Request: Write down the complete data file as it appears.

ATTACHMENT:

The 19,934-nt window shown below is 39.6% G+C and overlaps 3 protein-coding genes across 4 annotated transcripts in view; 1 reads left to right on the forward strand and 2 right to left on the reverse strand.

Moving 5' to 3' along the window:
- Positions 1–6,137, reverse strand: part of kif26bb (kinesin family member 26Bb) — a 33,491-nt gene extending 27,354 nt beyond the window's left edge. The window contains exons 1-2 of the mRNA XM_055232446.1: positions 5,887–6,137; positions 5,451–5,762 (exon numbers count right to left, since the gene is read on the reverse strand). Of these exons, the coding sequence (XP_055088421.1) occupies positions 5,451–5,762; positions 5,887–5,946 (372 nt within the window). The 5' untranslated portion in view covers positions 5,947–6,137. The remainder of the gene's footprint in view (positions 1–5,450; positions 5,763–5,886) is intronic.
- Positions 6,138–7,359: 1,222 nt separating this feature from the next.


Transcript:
The 19,934-nt window shown below is 39.6% G+C and overlaps 3 protein-coding genes across 4 annotated transcripts in view; 1 reads left to right on the forward strand and 2 right to left on the reverse strand.

Moving 5' to 3' along the window:
- Positions 1–6,137, reverse strand: part of kif26bb (kinesin family member 26Bb) — a 33,491-nt gene extending 27,354 nt beyond the window's left edge. The window contains exons 1-2 of the mRNA XM_055232446.1: positions 5,887–6,137; positions 5,451–5,762 (exon numbers count right to left, since the gene is read on the reverse strand). Of these exons, the coding sequence (XP_055088421.1) occupies positions 5,451–5,762; positions 5,887–5,946 (372 nt within the window). The 5' untranslated portion in view covers positions 5,947–6,137. The remainder of the gene's footprint in view (positions 1–5,450; positions 5,763–5,886) is intronic.
- Positions 6,138–7,359: 1,222 nt separating this feature from the next.